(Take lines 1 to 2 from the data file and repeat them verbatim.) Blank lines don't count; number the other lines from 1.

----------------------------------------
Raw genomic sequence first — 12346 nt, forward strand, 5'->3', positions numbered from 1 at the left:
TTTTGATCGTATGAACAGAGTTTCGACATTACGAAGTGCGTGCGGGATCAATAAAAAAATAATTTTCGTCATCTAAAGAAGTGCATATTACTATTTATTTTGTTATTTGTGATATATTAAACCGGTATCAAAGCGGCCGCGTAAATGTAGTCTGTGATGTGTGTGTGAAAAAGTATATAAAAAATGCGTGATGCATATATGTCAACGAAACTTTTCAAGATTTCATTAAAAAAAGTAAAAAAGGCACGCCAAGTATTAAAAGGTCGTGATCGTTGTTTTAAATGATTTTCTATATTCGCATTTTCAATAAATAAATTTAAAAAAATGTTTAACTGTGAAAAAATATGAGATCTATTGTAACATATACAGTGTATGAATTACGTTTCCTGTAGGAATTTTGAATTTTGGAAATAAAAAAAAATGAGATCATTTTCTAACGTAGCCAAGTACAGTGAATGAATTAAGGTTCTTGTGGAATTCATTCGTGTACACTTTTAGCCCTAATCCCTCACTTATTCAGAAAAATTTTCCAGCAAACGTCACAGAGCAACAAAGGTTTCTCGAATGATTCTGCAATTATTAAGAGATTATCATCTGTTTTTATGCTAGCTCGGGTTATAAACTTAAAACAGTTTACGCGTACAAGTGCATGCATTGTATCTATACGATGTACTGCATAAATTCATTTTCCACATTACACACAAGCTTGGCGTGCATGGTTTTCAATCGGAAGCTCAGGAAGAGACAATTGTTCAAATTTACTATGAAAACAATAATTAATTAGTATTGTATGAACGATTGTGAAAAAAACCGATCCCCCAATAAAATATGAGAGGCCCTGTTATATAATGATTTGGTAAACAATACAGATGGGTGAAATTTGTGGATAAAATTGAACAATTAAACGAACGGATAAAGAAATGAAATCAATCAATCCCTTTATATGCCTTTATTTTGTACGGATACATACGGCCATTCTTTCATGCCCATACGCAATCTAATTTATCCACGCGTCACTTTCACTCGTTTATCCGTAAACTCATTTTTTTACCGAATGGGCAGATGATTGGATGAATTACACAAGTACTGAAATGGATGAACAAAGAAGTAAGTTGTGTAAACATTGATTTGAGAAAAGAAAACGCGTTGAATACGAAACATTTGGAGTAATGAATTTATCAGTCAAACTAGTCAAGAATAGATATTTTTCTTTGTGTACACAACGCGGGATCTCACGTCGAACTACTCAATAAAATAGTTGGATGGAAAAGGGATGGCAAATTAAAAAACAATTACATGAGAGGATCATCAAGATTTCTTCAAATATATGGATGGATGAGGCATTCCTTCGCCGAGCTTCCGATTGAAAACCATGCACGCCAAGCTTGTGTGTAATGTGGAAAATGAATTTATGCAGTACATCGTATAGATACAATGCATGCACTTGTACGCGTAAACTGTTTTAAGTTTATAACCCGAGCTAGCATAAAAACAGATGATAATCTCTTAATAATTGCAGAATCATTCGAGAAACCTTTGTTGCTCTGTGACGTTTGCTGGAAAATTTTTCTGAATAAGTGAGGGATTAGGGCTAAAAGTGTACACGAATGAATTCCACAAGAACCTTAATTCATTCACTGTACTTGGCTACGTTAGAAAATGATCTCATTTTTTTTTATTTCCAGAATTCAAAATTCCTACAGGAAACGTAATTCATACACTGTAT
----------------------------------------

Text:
Raw genomic sequence first — 12346 nt, forward strand, 5'->3', positions numbered from 1 at the left:
TTTTGATCGTATGAACAGAGTTTCGACATTACGAAGTGCGTGCGGGATCAATAAAAAAATAATTTTCGTCATCTAAAGAAGTGCATATTACTATTTATTTTGTTATTTGTGATATATTAAACCGGTATCAAAGCGGCCGCGTAAATGTAGTCTGTGATGTGTGTGTGAAAAAGTATATAAAAAATGCGTGATGCATATATGTCAACGAAACTTTTCAAGATTTCATTAAAAAAAGTAAAAAAGGCACGCCAAGTATTAAAAGGTCGTGATCGTTGTTTTAAATGATTTTCTATATTCGCATTTTCAATAAATAAATTTAAAAAAATGTTTAACTGTGAAAAAATATGAGATCTATTGTAACATATACAGTGTATGAATTACGTTTCCTGTAGGAATTTTGAATTTTGGAAATAAAAAAAAATGAGATCATTTTCTAACGTAGCCAAGTACAGTGAATGAATTAAGGTTCTTGTGGAATTCATTCGTGTACACTTTTAGCCCTAATCCCTCACTTATTCAGAAAAATTTTCCAGCAAACGTCACAGAGCAACAAAGGTTTCTCGAATGATTCTGCAATTATTAAGAGATTATCATCTGTTTTTATGCTAGCTCGGGTTATAAACTTAAAACAGTTTACGCGTACAAGTGCATGCATTGTATCTATACGATGTACTGCATAAATTCATTTTCCACATTACACACAAGCTTGGCGTGCATGGTTTTCAATCGGAAGCTCAGGAAGAGACAATTGTTCAAATTTACTATGAAAACAATAATTAATTAGTATTGTATGAACGATTGTGAAAAAAACCGATCCCCCAATAAAATATGAGAGGCCCTGTTATATAATGATTTGGTAAACAATACAGATGGGTGAAATTTGTGGATAAAATTGAACAATTAAACGAACGGATAAAGAAATGAAATCAATCAATCCCTTTATATGCCTTTATTTTGTACGGATACATACGGCCATTCTTTCATGCCCATACGCAATCTAATTTATCCACGCGTCACTTTCACTCGTTTATCCGTAAACTCATTTTTTTACCGAATGGGCAGATGATTGGATGAATTACACAAGTACTGAAATGGATGAACAAAGAAGTAAGTTGTGTAAACATTGATTTGAGAAAAGAAAACGCGTTGAATACGAAACATTTGGAGTAATGAATTTATCAGTCAAACTAGTCAAGAATAGATATTTTTCTTTGTGTACACAACGCGGGATCTCACGTCGAACTACTCAATAAAATAGTTGGATGGAAAAGGGATGGCAAATTAAAAAACAATTACATGAGAGGATCATCAAGATTTCTTCAAATATATGGATGGATGAGGCATTCCTTCGCCGAGCTTCCGATTGAAAACCATGCACGCCAAGCTTGTGTGTAATGTGGAAAATGAATTTATGCAGTACATCGTATAGATACAATGCATGCACTTGTACGCGTAAACTGTTTTAAGTTTATAACCCGAGCTAGCATAAAAACAGATGATAATCTCTTAATAATTGCAGAATCATTCGAGAAACCTTTGTTGCTCTGTGACGTTTGCTGGAAAATTTTTCTGAATAAGTGAGGGATTAGGGCTAAAAGTGTACACGAATGAATTCCACAAGAACCTTAATTCATTCACTGTACTTGGCTACGTTAGAAAATGATCTCATTTTTTTTTATTTCCAGAATTCAAAATTCCTACAGGAAACGTAATTCATACACTGTAT